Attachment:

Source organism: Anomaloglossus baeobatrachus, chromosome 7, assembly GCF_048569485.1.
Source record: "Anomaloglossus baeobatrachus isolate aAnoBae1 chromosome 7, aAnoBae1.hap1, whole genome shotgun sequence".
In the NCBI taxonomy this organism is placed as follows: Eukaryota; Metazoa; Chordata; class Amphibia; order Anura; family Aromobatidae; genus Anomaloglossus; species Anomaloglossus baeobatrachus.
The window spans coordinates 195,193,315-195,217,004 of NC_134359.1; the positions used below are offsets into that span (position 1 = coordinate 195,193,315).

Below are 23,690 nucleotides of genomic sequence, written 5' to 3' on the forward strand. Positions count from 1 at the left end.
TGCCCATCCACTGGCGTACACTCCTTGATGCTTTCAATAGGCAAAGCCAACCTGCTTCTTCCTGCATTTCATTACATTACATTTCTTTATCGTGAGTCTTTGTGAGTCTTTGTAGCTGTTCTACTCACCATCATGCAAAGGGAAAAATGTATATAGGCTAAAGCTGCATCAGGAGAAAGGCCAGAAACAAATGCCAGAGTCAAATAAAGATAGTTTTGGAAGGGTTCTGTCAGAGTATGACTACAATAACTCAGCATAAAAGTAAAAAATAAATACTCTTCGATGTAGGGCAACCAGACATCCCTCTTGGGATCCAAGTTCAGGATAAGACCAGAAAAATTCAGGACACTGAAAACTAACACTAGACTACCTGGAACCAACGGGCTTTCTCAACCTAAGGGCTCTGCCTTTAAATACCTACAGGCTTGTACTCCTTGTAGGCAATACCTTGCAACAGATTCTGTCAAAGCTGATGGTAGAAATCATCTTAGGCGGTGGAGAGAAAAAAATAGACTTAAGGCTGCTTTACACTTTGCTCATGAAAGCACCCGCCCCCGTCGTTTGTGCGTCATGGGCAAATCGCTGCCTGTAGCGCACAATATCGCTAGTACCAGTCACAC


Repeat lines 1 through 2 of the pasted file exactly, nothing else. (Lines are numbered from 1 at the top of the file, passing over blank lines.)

Source organism: Anomaloglossus baeobatrachus, chromosome 7, assembly GCF_048569485.1.
Source record: "Anomaloglossus baeobatrachus isolate aAnoBae1 chromosome 7, aAnoBae1.hap1, whole genome shotgun sequence".